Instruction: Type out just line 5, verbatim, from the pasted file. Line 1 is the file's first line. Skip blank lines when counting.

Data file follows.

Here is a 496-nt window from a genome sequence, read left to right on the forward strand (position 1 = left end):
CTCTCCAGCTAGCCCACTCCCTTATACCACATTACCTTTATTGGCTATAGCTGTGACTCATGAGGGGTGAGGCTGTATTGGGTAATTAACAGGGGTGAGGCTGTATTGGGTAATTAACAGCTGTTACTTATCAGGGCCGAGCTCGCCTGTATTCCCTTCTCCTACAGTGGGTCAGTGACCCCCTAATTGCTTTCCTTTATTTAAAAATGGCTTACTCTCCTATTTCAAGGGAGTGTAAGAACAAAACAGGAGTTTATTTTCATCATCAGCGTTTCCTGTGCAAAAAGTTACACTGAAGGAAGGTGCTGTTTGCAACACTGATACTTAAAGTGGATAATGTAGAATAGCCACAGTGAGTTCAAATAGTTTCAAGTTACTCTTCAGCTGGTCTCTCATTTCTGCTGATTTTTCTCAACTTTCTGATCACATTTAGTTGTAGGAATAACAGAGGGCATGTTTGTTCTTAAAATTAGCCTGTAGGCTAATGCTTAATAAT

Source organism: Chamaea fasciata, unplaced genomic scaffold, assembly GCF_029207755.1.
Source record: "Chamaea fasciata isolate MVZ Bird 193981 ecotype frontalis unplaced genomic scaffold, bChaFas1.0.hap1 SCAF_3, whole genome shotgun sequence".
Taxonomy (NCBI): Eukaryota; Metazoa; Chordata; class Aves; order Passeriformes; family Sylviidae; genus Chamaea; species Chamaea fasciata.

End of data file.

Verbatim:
Taxonomy (NCBI): Eukaryota; Metazoa; Chordata; class Aves; order Passeriformes; family Sylviidae; genus Chamaea; species Chamaea fasciata.